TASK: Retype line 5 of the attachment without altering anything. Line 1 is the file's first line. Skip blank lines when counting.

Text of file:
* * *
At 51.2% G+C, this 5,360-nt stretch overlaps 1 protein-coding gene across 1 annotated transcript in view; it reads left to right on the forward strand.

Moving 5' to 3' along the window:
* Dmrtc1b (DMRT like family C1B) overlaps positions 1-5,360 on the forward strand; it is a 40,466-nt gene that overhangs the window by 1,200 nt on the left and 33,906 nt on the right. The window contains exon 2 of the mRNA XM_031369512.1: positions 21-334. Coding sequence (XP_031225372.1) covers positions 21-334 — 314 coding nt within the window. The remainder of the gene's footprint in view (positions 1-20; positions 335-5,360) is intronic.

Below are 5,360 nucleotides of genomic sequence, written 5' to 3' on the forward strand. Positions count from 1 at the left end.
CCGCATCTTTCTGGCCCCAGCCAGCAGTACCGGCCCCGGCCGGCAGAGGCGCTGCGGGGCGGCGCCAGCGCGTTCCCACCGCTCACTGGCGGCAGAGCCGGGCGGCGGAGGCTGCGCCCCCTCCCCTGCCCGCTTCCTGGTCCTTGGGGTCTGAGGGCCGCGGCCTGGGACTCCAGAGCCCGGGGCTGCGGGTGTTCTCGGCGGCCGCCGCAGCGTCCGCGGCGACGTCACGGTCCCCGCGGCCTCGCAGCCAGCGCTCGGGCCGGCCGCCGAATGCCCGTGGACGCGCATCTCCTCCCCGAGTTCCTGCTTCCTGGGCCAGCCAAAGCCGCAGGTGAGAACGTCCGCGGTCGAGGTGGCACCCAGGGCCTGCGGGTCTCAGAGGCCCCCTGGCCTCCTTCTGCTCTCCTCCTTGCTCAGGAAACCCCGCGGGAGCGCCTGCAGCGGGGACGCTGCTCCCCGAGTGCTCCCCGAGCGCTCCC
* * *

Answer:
CCGCATCTTTCTGGCCCCAGCCAGCAGTACCGGCCCCGGCCGGCAGAGGCGCTGCGGGGCGGCGCCAGCGCGTTCCCACCGCTCACTGGCGGCAGAGCCGGGCGGCGGAGGCTGCGCCCCCTCCCCTGCCCGCTTCCTGGTCCTTGGGGTCTGAGGGCCGCGGCCTGGGACTCCAGAGCCCGGGGCTGCGGGTGTTCTCGGCGGCCGCCGCAGCGTCCGCGGCGACGTCACGGTCCCCGCGGCCTCGCAGCCAGCGCTCGGGCCGGCCGCCGAATGCCCGTGGACGCGCATCTCCTCCCCGAGTTCCTGCTTCCTGGGCCAGCCAAAGCCGCAGGTGAGAACGTCCGCGGTCGAGGTGGCACCCAGGGCCTGCGGGTCTCAGAGGCCCCCTGGCCTCCTTCTGCTCTCCTCCTTGCTCAGGAAACCCCGCGGGAGCGCCTGCAGCGGGGACGCTGCTCCCCGAGTGCTCCCCGAGCGCTCCC